Temporal correlations between a seed region of interest and the rest of the brain can show positive or negative correlations when analyzed in reference to a global brain signal [41]. Such correlated intrinsic activity can indicate directly or indirectly connected distant regions [42]. Consequently, possible differences in functional connectivity between tinnitus and controls might include changes between widely separated cortical areas without direct structural connections. In the present study, we found negative correlations reciprocally characterized functional connectivity between auditory and occipital/visual cortex in the tinnitus group. Negative correlations indicate that when BOLD response magnitudes increased in auditory or visual cortex they decreased in the linked visual or auditory cortex, suggesting reciprocally phase reversed activity between functionally connected locations in tinnitus. The results implied that in tinnitus activity suppression might reflect adaptations to reduce phantom noise salience and aid directing attention to non-auditory events.

Methods

Participants

Seventeen patients (mean age 53.5 SEM ± 3.6 years, 5 female), who participated in a randomized clinical trial of repetitive transcranial magnitude stimulation (rTMS) for tinnitus (ClinicalTrials.gov Identifier: NCT00567892), had tinnitus for an average of 8.3 years (± 1.9 years, range 0.5-30 years), with an average loudness of 7.6 ± 0.3 (on a 1-10 scale), and an average severity of 53.5 ± 3.6 (range 38-76) based on the Tinnitus Handicap Index (THI) [43]. Based on the THI score and previously proposed guidelines [44], 10 patients had Moderate (38-56) and 7 Severe (58-76) tinnitus. Tinnitus was bilateral in 11 and unilateral in 5 patients (4 on the right and 1 on the left). Hearing loss was minimal for 1-3 kHz tones and > 40 dB for 8 kHz in 12/17 patients (Table 1). No patients had hyperacusis. Post hoc t-tests of binaural pure tone average thresholds (PTA) found no significant differences between ears (left ear: mean 17.5, SEM ± 1.9 dB, range 0-65dB; right ear: mean 35.5 ± 3.1 dB, range 0-75 dB). No included patients had a Beck Depression Inventory-II > 18 [45] or other psychiatric or neurologic disorders. Seventeen individuals without tinnitus were age-matched to the tinnitus patients (mean age 50.6 ± 2.5 years, 10 female) and had pure tone average thresholds of ≤ 25 dB HL. All participants provided informed consent in compliance with the Code of Ethics of the World Medical Association (Declaration of Helsinki) and guidelines approved by the Human Studies Committee of Washington University.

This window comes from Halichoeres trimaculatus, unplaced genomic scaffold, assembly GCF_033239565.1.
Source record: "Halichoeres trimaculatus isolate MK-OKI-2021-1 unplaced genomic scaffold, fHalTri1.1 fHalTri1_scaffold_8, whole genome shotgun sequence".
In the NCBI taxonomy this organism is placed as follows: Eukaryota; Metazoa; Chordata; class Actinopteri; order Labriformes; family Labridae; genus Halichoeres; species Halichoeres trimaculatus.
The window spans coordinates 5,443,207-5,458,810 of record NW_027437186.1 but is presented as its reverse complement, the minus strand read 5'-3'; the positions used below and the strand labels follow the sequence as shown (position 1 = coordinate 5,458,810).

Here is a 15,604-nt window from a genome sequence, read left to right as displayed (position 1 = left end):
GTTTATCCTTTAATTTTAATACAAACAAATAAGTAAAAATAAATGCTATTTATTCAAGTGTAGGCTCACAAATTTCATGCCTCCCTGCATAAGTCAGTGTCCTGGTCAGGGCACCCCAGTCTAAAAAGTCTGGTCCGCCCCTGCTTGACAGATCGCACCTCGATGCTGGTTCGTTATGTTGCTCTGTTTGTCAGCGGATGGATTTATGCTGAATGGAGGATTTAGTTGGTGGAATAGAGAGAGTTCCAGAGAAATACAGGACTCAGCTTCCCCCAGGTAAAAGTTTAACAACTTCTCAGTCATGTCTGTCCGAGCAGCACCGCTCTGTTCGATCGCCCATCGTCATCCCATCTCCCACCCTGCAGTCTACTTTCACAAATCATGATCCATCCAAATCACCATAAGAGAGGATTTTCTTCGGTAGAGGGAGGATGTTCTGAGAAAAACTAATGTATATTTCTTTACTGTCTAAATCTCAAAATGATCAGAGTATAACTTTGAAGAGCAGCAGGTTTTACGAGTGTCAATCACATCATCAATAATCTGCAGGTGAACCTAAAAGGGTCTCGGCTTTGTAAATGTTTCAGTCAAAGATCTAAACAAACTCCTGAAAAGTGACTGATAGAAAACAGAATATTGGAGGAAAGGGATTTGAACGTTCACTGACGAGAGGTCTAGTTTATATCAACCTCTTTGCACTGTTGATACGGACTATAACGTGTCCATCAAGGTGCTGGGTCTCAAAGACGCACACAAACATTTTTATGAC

Table 1. Tinnitus participant demographics

Participants with tinnitus had been in a study that evaluated the treatment efficacy of rTMS to the left temporoparietal junction [46]. We obtained baseline resting state imaging data for the current study prior to any rTMS treatments.

Image Acquisition

Acquisition of magnetic resonance images was with a Siemens 3 Tesla TRIO scanner (Erlangen, Germany) and standard 12 element RF head coil. MRI headphones and ear plugs dampened sequence noises. A gradient recalled echo-planar sequence (EPI) captured images of blood oxygenation level-dependent (BOLD) contrast responses (Repetition time [TR] = 2200 ms, echo time [TE] = 27 ms, flip angle = 90°, 4 × 4 × 4 mm voxels). EPI images of the whole brain involved volume acquisitions across 36 odd-even, contiguously interleaved, axial slices aligned to the anterior and posterior commissures. Structural images included a T1-weighted magnetization prepared rapid gradient echo (MP-RAGE) sequence acquired across 176 sagittal slices (TR = 2100 ms; TE = 3.93 ms; flip angle = 7°; inversion time [TI] = 1000 ms; 1 × 1 × 1.25 mm voxels). An additional T2-weighted structural image across 36 axial slices (TR = 8430 ms, TE = 98 ms, 1.33 × 1.33 × 3 mm voxels)was in-register with the EPI and aided alignment between axial EPI and sagittal MP-RAGE image slices [47].